At just 3.0% ABV, this is closer to the true 50-50 beer-to-soda split that typifies traditional radlers. Like sipping a mellow lemonade with mild carbonation and subtle malt grains, this brew from Pennsylvania’s Victory is a great daytime picnic or yardwork beer.

Radler by TW Pitchers’ Brewing Co.

Courtesy of TW Pitchers Brewing Company

Cresting 5% ABV, the frankly named Radler is actually much closer to a fruit beer than to a true radler. But for those who aren’t keen on the sweet, sodalicious qualities of some of the more traditional radlers on this list, this offering from San Francisco’s TW Pitchers’ may be more to their liking. The grapefruit and blood orange notes in this beer come through more on the nose than in the mouth. And this is a nice, sessionable brew—though maybe not one you’d want to slug during a long bike ride.   

Roadie Grapefruit Radler

Courtesy of Great Divide Brewing Company

The aroma of this beer has an awful lot of good stuff going on, starting with the scent of fresh grapefruit and citrus mixed with some soil-y grains. Nicely tart and bitter, Roadie is sweet but satisfyingly so, like a piece of fruit dusted with sugar (as opposed to a bite of candy). It’s a refreshing, tangy winner from Colorado’s Great Divide.

Gypsy Goddess Raspberry Radler by Rochester Mills Beer Co.

David Youngman, Rochester Mills Production Brewery

Made with pink lemonade and crushed raspberry puree, Gypsy Goddess is a nice twist on the normally citrus-focused radler. Just the right amount of sweet and tart—and clocking in at 3.2% ABV—this brew from Michigan’s Rochester Mills even looks like a soda, with tiny clear carbonation bubbles forming on the sides of the glass.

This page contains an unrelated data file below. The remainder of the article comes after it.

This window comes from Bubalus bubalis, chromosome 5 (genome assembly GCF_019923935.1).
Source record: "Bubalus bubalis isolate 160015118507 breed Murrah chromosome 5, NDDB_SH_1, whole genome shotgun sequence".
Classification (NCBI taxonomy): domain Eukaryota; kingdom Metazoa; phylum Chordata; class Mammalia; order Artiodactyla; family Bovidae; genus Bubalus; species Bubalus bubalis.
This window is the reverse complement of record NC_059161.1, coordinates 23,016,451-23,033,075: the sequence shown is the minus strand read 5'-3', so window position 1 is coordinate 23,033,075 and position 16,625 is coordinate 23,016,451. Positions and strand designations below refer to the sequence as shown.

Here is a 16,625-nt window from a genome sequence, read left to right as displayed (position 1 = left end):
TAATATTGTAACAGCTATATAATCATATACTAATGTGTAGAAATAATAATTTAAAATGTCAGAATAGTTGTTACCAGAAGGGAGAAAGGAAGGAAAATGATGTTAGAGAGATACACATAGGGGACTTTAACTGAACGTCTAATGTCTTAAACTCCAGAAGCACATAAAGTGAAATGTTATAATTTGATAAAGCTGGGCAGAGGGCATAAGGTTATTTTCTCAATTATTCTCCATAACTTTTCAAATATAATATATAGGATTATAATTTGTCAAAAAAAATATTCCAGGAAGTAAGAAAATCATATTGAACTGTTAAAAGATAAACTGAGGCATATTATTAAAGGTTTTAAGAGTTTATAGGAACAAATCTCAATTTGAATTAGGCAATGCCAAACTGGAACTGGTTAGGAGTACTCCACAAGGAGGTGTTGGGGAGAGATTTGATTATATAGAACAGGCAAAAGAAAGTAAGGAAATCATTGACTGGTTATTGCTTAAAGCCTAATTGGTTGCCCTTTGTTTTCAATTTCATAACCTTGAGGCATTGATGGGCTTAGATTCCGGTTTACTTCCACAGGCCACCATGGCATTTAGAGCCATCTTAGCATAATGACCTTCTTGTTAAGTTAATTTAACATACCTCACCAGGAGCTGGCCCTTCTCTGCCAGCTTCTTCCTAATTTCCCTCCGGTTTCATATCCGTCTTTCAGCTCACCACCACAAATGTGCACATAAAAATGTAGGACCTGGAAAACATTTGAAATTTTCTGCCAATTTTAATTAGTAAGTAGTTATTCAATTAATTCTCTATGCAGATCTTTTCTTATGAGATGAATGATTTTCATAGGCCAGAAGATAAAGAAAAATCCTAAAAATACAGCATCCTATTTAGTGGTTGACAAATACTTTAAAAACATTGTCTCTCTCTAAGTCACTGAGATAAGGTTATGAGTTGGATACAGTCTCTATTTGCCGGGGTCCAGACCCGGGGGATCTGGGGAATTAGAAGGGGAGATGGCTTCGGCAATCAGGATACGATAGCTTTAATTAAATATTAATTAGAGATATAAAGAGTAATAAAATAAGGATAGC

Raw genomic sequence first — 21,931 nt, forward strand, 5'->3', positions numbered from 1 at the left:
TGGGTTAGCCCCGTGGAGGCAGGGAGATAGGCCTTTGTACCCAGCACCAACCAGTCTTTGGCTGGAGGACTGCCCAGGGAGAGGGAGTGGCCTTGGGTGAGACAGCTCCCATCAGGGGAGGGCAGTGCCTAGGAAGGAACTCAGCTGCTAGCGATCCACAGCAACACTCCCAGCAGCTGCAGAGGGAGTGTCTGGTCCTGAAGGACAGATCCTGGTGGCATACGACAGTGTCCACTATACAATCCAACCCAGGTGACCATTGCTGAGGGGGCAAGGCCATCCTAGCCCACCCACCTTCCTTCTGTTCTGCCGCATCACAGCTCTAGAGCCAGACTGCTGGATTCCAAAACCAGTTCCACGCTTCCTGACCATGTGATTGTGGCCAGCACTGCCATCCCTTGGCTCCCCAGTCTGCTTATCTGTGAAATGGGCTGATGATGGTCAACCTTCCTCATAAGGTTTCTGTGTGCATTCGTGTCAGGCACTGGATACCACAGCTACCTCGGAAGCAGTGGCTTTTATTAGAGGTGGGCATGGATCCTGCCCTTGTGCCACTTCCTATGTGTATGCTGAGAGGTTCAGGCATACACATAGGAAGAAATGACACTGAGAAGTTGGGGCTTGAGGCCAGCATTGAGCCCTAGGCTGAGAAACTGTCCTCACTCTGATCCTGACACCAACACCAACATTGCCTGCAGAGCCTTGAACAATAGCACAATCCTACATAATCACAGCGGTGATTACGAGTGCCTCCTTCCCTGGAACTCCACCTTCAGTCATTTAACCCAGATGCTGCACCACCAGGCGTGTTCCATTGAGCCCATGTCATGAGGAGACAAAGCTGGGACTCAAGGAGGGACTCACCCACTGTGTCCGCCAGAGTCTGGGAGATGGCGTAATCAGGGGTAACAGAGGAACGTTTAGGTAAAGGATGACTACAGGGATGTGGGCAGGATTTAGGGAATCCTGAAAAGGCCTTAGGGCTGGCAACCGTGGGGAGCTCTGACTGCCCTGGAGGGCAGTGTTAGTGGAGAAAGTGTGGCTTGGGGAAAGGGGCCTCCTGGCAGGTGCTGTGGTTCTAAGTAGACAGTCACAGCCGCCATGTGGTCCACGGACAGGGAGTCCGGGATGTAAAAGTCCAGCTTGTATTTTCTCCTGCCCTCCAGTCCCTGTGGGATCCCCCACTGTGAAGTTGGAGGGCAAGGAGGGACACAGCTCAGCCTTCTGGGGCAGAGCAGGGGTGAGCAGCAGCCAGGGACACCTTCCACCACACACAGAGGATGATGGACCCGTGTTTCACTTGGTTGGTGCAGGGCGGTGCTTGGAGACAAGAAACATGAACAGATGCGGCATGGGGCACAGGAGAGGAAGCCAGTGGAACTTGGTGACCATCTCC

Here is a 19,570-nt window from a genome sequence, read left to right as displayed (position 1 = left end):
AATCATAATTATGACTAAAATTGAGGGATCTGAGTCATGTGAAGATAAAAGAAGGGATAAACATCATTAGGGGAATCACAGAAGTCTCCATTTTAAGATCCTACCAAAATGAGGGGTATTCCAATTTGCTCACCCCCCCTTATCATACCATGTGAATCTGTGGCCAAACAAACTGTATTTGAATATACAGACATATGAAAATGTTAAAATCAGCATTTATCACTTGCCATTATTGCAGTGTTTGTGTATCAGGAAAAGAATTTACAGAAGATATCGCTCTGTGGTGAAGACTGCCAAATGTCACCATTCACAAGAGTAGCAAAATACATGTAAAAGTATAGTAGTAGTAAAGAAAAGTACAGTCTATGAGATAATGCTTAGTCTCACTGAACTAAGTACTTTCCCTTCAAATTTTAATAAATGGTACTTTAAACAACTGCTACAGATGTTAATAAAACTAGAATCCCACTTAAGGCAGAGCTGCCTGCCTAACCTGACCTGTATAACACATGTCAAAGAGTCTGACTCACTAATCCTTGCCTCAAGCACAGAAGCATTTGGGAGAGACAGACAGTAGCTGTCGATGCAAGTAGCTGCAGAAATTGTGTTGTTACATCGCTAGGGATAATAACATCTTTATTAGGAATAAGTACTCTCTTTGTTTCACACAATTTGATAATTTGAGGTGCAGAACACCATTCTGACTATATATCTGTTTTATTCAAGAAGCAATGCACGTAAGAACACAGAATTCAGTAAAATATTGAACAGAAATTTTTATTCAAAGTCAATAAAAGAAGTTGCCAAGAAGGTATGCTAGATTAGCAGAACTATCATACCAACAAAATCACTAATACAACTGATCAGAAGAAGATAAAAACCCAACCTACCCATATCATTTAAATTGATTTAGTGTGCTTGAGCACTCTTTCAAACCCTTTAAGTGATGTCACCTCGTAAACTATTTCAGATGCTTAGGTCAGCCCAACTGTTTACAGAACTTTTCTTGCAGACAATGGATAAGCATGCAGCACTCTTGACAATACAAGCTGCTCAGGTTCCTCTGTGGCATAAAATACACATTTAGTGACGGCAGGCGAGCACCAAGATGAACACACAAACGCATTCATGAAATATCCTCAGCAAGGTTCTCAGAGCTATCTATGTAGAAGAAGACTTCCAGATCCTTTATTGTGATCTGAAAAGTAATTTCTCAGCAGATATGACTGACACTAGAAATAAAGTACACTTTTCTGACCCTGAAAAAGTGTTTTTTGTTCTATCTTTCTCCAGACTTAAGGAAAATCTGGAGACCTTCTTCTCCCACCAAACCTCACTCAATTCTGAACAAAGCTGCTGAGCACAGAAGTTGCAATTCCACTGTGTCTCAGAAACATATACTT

Lemon and Ginger Radler by Karbach Brewing Co.

Perfect refreshment for any outdoor activity!

A post shared by Karbach Brewing Co (@karbachbrewing) on

A radler that tilts more toward the soda end of the spectrum, this bubbly beauty from Houston-based Karbach is fruit forward and sweetly tart, and eminently knock-backable on a hot afternoon. The ginger soda is upfront here, but with enough citrus and malty depth to round it out.

Re:Fresh Radler by Wisconsin Brewing Co.

Courtesy of Wisconsin Brewing Company

Another delightful marriage of lager and grapefruit soda, this radler from Wisconsin Brewing is just the right amount of tart, sweet, and grassy. It also pairs surprisingly well with light fare like fish and grilled vegetables.

Raspberry Radler by Waterloo Brewing

Courtesy of Waterloo Brewing

Ontario-based Waterloo has been producing its excellent Grapefruit Radler since 2014, and this new raspberry offering is just as delectable. Made with a mixture of lager and raspberry juice, it's pleasantly sweet and tart, but retains enough of a beer backbone to stay in balance. 

The Blondie by Owl’s Brew Radler

While their name and can art are appropriately radler-esque, The Blondie by Owl’s Brew is a strange mix of tea, citrus, and almost vanishingly light hints of pale wheat beer. We’ve never had a radler quite like this—but it’s pretty darn good. Crisp and nicely sweet-tart, this is an interesting (and refreshing) change of pace.